Whether you’re attuned to Singapore’s art scene or not, SPEAK CRYPTIC is a name you’ve definitely heard of.
Farizwan Fajari, who goes by SPEAK CRYPTIC, is one of Singapore’s most popular street artists, and his distinctive art style of black and white figures has seen itself in the likes of galleries, The Substation, The Projector, and Esplanade – Theatres on the Bay. As of late, however, the contemporary artist has taken on a new challenge — by creating his art in the form of NFTs. Fact: he’s also one of the pioneers in the NFT art scene here in Singapore.
Which is why we’ve commissioned two pieces of art with him for our inaugural digital cover with one of the biggest names in the fashion industry, Balenciaga, who regularly presents bold and innovative designs — just like SPEAK CRYPTIC himself.
In light of this three-way collaboration, we sat down with the contemporary artist to understand more about what inspires his art, his work in the NFT sphere, as well as how he married the concept of streetwear and Balenciaga with his personal style for Lifestyle Asia Singapore’s cover.
What artists of the past or present have inspired you?
At the very core, I am just inspired by people who do art, but some of my personal favourites include Jean Michel Basquiat, Cy Twombly, and Barry McGee. I am also quite inspired by people who are not necessarily visual artists, but musicians and writers as well.
Your work is pretty distinctive. Walk us through how you came up with your style and how you explored more of it.
I think my style is a product of my struggle with the pencil, meaning that I don’t think that I was born to draw or was told that I was talented in art when I was growing up. I just love making images and creating stuff. It is when I’m the most comfortable. And over the years, I guess what you see is what shows up. I’m always trying to be better, though, striving to bridge that gap between what I see in my head and what ends up on the canvas a little closer every day.
What are the stories behind some of your work?
I derived the stories from my day to day. I get inspired by the randomness of life, but it is all centred and anchored through the lenses of my identity.
Personally, are there any subject matters you are passionate about conveying through your art?
Creating images, for me, is the same as talking or writing; it is a valid form of communicating ideas, feelings. And I’m just trying to tell stories through the images while striving for clarity.
For many creatives, working their way through a blank page is always the hardest. How did you marry the concept of streetwear and Balenciaga with your personal style for this cover?
I began the artwork, intending to show the “self”. I believe in this idea that we are what we wear, and since my practice explores issues pertaining to identities, that is how I approached it. There was some planning involved, but a lot of it happened in my head. It’s not unusual for me to sit on a picture that started in my mind’s eye for weeks on end before I do anything about it.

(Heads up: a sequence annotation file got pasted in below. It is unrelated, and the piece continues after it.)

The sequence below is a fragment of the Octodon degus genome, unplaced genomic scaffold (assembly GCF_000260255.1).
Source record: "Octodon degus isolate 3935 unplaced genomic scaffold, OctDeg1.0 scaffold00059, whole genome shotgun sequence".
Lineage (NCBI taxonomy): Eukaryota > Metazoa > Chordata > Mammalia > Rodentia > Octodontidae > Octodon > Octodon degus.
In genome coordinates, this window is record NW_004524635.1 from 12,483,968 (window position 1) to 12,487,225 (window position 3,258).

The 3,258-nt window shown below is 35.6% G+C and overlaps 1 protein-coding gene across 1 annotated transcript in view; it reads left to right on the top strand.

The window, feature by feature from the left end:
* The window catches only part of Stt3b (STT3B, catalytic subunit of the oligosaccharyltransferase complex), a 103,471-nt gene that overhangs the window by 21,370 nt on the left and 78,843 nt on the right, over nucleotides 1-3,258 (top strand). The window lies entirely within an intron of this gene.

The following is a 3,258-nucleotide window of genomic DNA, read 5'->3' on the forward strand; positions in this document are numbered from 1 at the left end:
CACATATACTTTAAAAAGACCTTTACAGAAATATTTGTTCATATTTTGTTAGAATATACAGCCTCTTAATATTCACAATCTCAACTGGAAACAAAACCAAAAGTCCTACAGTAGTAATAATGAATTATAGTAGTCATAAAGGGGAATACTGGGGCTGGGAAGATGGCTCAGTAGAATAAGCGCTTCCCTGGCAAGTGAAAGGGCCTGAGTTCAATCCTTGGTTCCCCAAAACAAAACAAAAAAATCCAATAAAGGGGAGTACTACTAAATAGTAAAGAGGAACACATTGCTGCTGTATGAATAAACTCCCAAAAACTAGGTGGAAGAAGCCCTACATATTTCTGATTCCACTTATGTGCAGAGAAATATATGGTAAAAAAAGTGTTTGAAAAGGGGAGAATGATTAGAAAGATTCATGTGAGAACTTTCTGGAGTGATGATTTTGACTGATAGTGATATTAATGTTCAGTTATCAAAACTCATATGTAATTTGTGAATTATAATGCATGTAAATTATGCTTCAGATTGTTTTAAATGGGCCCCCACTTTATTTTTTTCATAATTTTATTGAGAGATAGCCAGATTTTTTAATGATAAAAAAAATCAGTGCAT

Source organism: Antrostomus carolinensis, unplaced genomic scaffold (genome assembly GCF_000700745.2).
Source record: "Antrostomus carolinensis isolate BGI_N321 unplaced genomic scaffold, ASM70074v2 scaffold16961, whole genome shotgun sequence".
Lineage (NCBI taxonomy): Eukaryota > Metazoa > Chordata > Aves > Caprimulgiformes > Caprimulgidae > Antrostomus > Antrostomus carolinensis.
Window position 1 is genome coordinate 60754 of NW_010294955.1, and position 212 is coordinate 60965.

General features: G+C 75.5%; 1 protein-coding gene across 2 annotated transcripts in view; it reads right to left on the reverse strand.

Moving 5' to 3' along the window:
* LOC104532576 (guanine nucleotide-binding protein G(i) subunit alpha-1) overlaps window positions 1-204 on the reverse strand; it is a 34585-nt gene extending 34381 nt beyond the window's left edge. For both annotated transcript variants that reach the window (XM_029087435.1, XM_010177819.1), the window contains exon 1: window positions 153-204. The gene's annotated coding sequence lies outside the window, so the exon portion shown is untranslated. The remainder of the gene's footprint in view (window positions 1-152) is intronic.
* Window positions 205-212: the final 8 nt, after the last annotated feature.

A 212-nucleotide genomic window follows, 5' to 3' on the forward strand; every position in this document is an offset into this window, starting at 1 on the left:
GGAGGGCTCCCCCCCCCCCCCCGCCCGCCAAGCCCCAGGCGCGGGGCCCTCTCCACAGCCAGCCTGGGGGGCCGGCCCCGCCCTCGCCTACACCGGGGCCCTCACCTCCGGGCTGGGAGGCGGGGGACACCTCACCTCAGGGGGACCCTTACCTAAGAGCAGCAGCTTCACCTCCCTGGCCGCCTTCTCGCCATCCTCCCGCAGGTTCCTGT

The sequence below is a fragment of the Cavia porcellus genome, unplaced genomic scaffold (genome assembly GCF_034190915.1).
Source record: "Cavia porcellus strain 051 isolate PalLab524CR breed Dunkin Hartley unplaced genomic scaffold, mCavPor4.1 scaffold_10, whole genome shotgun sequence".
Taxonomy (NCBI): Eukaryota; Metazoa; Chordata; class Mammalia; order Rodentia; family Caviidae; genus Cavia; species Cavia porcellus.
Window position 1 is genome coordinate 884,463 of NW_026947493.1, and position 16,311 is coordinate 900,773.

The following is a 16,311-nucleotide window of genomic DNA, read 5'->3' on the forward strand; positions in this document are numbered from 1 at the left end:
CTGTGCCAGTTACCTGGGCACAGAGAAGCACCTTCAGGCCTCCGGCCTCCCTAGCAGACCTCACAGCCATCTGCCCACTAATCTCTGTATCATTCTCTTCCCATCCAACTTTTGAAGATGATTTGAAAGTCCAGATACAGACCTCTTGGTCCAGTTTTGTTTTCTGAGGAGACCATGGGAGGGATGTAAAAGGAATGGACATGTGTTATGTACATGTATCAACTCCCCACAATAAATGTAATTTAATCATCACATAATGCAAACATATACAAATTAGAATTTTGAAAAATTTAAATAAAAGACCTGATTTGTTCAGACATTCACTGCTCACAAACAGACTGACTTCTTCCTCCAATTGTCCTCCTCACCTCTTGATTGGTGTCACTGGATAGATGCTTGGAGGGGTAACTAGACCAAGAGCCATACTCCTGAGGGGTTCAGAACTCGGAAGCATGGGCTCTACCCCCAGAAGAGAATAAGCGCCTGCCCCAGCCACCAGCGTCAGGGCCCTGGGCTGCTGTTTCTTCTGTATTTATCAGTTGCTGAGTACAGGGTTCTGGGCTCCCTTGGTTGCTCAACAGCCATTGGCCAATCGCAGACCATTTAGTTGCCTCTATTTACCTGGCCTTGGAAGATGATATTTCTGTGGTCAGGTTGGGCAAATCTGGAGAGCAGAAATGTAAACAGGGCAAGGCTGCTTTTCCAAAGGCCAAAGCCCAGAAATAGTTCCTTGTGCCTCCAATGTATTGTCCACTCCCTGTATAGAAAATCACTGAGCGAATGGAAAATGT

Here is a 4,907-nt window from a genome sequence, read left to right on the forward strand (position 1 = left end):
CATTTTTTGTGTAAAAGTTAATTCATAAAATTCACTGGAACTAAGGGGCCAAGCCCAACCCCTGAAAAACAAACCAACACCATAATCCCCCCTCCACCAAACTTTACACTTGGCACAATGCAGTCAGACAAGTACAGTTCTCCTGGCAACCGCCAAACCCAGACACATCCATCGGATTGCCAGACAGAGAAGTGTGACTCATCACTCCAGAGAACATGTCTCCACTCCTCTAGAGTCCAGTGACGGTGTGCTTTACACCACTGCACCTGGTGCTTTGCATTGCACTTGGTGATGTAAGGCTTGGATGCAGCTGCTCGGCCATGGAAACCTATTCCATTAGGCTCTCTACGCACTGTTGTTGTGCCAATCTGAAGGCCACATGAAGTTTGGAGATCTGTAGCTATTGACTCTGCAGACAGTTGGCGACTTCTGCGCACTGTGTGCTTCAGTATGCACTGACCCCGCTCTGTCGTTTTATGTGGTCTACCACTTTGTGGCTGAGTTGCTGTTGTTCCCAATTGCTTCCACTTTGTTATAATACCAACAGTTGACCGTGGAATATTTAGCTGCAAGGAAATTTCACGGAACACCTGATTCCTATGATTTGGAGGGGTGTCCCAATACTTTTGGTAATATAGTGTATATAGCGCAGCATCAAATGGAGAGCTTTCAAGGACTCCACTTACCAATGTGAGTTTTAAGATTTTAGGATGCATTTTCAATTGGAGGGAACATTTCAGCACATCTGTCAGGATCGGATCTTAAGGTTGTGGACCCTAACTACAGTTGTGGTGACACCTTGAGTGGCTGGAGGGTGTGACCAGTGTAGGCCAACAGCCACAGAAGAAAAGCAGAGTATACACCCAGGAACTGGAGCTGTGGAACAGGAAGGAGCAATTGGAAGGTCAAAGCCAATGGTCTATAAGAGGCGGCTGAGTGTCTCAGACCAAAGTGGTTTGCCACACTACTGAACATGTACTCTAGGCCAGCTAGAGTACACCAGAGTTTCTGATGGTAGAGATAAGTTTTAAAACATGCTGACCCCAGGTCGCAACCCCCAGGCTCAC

How does streetwear inspire you?
It is an extension of the self, and it is a valid way to express ourselves. And that has always inspired me.
What’s your favourite sneaker from Balenciaga now and why?
It has to be the Paris High Top Sneakers. I’m quite fond of the classic look.
NFTs are the talk of the town these days, and you’re involved in the sphere as well. How has NFTs changed the way you practice your craft?
NFTs has allowed me to show my more digital based works, but it hasn’t really changed how I practiced art, to be honest. Although, because of it, I was able to meet an entire community of other amazing artists, which to me, was the best part.
With this new system, buying/collecting art has become more accessible to larger groups of people. Yet, with all new technology, there’s always some hesitation. Were there any apprehensions on your part?
Not at all. I’ve always been open to new ideas to show art and thought that the NFT space was a good way to expand my audience. There was a steep learning curve, however, being someone who is not a crypto native, so that was the hardest part.
Being an artist in Singapore (or just about anywhere really) isn’t the easiest career path to follow through. What were some of the obstacles you faced? What advice would you give to the younger generation looking to embark on something similar?
It’s difficult, but not much of the things that are worth doing in life are easy. Doing art is what I’ve always wanted to do since I was 14. It was all I thought about. I was obsessed and still am. And I felt I needed to have that to get to where I wanted to be. But it is different for other people. So self-awareness is key. And also consistency. You’ll need to put in the work every day. Be patient, be kind, and respect the process.